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The Jazz Loft Project

The Jazz Loft Project

From 1954 to 1965, there was a very special place for Jazz in New York City. It was the Jazz Loft at 821 Sixth Avenue between 28th and 29th Streets.

Inside the loft
Inside the loft (Monk and orchestra rehearsing for the Town Hall concert [arranger Hall Overton is standing by the door], ).

book
Above is the cover for the book which came out of the Jazz Loft Project of the Center for Documentary Studies at Duke University.

The loft was the brain child of W. Eugene Smith, an award winning photographer for Life Magazine
Smith
W Eugene Smith

I cannot possibly tell the story here. My hope is that readers – especially Jazz lovers – will be motivated to drill deeper and and learn about this extraordinary place and what happened here.
Sam Stephenson, the director of the project, was apparently exploring the archives of Smith’s photography (40,000 pictures) when he came upon boxes and boxes containing reels and reels (1740) of audio tape. Smith and others had gotten some pianos up into this space in the Flower District in Manhattan. Smith wired the place with all sorts of tape recorders and audio systems. For literally years, he recorded everything and anything that happened in the loft. The Flower District is a commercial hub that goes empty in the early afternoon. The commercial interests do not open up again until about 4:00AM.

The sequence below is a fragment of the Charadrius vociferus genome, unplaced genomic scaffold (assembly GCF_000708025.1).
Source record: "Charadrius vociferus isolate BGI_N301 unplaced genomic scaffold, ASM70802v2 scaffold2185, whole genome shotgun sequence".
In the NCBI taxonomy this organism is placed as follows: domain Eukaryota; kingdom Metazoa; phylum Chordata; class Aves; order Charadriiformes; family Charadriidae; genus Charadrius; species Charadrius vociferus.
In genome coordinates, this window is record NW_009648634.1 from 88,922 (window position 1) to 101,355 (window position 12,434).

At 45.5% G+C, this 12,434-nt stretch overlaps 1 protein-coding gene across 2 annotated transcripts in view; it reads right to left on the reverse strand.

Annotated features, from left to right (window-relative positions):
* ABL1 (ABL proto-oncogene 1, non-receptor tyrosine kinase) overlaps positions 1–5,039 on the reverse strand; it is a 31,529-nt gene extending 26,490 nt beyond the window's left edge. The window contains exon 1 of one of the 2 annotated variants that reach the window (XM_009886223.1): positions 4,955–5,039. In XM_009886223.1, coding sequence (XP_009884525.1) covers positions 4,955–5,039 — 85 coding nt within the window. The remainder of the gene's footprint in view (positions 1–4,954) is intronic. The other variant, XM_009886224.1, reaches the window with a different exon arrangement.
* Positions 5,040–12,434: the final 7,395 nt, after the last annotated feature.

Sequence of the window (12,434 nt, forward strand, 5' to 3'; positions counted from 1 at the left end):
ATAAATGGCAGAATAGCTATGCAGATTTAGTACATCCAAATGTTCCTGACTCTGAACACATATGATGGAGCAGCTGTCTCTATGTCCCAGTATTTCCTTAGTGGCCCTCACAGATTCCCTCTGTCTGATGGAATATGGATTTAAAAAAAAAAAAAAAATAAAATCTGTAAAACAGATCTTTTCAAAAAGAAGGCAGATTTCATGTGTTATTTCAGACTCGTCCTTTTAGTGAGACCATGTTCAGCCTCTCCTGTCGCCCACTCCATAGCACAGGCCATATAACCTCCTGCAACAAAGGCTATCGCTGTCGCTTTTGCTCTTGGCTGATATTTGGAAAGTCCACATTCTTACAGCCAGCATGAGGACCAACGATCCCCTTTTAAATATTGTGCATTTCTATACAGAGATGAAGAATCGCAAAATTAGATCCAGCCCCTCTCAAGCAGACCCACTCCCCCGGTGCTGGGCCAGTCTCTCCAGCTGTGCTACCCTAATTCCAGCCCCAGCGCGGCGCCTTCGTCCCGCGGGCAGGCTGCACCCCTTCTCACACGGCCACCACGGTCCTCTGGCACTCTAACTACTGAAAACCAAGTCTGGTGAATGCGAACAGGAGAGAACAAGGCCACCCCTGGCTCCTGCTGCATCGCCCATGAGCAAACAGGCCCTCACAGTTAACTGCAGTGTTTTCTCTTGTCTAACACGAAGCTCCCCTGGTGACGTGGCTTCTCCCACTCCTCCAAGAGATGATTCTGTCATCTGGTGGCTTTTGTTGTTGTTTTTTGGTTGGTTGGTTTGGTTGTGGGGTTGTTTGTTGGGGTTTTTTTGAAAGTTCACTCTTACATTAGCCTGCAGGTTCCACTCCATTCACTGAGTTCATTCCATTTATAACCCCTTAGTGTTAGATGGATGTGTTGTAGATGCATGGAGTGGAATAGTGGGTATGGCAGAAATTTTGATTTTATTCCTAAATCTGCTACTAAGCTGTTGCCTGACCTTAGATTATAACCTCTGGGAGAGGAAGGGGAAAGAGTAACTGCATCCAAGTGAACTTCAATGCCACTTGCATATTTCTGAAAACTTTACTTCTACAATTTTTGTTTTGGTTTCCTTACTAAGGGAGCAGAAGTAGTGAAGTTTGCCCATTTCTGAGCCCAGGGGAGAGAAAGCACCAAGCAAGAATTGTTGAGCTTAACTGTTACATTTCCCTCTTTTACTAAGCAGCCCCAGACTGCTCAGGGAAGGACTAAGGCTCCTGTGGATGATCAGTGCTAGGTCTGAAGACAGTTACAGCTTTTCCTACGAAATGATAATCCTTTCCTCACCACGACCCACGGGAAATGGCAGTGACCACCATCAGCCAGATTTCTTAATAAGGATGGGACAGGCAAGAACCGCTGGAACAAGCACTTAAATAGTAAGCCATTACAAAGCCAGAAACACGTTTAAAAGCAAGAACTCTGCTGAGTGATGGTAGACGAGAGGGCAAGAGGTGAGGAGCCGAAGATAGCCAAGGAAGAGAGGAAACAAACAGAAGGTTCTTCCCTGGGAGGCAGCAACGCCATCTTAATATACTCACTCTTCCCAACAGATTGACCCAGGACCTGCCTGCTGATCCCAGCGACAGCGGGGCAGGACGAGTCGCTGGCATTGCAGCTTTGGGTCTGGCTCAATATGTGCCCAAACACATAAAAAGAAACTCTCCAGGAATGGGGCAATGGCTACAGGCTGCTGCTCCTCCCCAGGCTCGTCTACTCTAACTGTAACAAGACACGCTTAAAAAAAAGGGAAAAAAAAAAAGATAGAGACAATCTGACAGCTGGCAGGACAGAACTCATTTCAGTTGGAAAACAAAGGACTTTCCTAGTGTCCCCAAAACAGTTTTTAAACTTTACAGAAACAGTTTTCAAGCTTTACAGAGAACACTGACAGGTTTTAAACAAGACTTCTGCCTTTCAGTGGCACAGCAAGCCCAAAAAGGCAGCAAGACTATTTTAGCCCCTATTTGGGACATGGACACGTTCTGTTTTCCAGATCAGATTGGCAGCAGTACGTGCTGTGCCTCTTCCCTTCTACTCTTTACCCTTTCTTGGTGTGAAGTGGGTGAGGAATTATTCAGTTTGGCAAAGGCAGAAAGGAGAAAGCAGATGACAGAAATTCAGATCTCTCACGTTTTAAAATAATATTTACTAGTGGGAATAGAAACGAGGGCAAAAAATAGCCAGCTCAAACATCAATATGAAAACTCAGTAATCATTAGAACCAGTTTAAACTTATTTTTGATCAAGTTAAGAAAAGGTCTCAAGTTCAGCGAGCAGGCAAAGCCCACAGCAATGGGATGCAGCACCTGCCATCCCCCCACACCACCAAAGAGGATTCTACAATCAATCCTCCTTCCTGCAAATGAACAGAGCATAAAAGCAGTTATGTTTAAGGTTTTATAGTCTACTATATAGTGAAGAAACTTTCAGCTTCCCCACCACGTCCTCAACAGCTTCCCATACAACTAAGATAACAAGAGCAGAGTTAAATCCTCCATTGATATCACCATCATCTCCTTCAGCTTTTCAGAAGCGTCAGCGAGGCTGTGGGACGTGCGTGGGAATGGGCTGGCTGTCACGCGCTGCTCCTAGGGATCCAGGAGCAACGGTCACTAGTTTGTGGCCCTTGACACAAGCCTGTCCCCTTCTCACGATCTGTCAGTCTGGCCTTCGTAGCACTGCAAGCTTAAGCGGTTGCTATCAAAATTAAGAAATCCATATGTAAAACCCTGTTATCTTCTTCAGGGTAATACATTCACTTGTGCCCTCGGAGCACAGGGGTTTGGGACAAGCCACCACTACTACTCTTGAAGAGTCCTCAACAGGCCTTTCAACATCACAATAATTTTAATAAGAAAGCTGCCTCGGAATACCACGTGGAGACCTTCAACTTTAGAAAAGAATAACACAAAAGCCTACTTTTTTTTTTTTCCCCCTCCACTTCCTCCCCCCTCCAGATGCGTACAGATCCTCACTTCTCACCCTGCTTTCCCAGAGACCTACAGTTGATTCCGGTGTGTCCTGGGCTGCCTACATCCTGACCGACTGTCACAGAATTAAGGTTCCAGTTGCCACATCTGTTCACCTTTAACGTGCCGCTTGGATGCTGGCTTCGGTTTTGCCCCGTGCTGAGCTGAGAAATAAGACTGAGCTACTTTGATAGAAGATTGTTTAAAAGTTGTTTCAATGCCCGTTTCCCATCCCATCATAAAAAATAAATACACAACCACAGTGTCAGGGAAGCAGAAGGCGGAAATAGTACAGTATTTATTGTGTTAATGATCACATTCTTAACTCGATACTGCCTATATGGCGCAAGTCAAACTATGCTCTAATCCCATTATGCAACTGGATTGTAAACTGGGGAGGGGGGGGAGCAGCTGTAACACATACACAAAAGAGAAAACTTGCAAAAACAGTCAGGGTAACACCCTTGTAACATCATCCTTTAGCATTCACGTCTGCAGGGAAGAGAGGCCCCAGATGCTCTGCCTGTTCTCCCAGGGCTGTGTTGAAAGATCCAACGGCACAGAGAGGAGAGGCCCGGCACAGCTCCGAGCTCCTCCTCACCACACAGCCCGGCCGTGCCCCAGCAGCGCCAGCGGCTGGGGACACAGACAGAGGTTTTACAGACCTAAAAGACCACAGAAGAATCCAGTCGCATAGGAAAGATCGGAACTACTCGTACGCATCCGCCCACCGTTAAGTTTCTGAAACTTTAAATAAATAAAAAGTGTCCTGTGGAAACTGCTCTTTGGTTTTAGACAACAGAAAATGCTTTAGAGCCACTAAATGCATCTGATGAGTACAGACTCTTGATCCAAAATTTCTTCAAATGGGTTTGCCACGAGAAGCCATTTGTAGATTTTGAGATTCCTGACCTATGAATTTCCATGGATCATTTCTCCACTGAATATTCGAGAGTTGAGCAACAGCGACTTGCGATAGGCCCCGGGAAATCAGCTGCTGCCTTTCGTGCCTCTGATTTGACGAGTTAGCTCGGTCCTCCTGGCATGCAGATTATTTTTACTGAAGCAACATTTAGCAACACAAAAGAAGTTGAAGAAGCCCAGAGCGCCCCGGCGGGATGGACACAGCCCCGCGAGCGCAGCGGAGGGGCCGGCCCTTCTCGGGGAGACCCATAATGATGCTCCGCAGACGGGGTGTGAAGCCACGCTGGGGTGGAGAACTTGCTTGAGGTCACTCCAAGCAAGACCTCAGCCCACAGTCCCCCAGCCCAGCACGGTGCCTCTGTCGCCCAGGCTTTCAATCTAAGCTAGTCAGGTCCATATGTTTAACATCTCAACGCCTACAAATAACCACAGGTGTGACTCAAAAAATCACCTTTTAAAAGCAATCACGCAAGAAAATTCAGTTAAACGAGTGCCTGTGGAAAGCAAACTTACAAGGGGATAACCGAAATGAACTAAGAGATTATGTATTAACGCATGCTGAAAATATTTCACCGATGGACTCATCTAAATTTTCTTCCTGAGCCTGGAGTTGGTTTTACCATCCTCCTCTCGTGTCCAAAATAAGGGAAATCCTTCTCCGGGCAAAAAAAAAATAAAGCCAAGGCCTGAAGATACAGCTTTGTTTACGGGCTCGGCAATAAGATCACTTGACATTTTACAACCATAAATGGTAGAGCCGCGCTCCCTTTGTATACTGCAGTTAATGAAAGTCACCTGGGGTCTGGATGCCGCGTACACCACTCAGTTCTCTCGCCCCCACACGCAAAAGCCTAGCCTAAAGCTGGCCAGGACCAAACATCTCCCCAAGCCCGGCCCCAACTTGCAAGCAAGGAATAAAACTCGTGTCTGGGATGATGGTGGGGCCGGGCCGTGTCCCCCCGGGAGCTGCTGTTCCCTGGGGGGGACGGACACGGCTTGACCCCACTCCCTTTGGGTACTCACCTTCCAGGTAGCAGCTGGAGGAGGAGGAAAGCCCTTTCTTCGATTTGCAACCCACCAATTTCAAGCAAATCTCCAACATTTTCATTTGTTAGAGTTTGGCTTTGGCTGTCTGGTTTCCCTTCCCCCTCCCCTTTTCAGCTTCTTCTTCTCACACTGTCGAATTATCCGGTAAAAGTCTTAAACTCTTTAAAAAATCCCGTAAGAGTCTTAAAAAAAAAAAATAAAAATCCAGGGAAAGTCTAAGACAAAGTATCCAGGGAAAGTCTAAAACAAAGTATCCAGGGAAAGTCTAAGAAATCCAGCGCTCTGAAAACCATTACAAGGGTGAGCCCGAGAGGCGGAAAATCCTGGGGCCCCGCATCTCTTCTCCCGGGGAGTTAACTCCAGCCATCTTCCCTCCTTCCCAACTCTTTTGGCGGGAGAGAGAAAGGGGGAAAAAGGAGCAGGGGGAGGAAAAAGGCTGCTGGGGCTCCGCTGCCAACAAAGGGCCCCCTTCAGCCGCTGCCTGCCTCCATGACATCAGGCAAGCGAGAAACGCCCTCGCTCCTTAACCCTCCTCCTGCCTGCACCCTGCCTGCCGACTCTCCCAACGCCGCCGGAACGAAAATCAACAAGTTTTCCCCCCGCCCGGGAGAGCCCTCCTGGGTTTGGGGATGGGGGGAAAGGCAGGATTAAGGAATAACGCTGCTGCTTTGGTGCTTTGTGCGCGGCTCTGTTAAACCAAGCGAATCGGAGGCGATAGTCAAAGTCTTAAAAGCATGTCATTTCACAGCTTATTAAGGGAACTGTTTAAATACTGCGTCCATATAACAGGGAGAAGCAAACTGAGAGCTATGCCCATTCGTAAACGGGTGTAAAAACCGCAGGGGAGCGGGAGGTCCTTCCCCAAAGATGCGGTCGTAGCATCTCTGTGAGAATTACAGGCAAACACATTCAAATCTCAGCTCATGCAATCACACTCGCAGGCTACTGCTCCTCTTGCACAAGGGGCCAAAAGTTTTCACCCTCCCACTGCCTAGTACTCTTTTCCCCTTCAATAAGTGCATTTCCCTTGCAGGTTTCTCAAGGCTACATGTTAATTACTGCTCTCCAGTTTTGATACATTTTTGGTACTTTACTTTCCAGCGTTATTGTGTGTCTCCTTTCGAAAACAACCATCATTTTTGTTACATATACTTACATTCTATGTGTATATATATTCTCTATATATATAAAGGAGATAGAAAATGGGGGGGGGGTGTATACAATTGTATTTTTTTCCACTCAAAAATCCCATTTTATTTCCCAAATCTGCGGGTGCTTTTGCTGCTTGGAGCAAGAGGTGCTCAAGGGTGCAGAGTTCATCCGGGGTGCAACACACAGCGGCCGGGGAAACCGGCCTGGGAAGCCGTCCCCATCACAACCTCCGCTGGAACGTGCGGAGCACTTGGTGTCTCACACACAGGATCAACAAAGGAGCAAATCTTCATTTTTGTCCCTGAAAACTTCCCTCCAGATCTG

So, for over 12 hours a day the loudest music around would be heard by no one except the players. No one would call the cops.

Probably the single most important Jazz event spawned in the loft was Thelonious Monk’s 1959 Town Hall concert (picture of rehearsal above). All of the orchestration and arrangements for the concert were done at the loft. Monk had the help of one Hall Overton, a member of the (Classical) faculty at The Juilliard School by day and a Jazz guy at night.This concert was recently re-created. NPR tells us
“…Fifty years later, nearly to the day, trumpeter Charles Tolliver presented an evening-length re-creation of Monk’s Town Hall concert, with new note-for-note scoring of the big-band portion, as well as arrangements of the little-known quartet show which opened the night’s program. Tolliver had obviously studied Monk’s music intently, leading a precise performance which replicated the layered beauty and driving swing of the original — even down to the encore of “Little Rootie Tootie,” played at a faster tempo than the version which appeared in the body of the concert, just like in Monk’s show…..”

You can hear the re-created concert any time. At least for now.

Overton
Hall Overton

The list of musicians who frequested the loft – some actually lived there – is a veritable who’s who of the Jazz world. The paper cover of the book notes CHarlie Mingus, Zoot Sims, Bill Evans, Thelonious Monk, Roy Haynes, Sonny Rollins, Rahsaan Roland Kirk, Alice Coltrane and others. Photographers who knew Smith would show up: like Diane Arbus, Henri Cartier-Bresson.

However, we are fortunate that WNYC produced a ten part radio documentary, The Jazz Loft Radio Project under the guidance of Sara Fishko.

Sara

Please: take a look and then take a listen. What a great testament to a place and its people.

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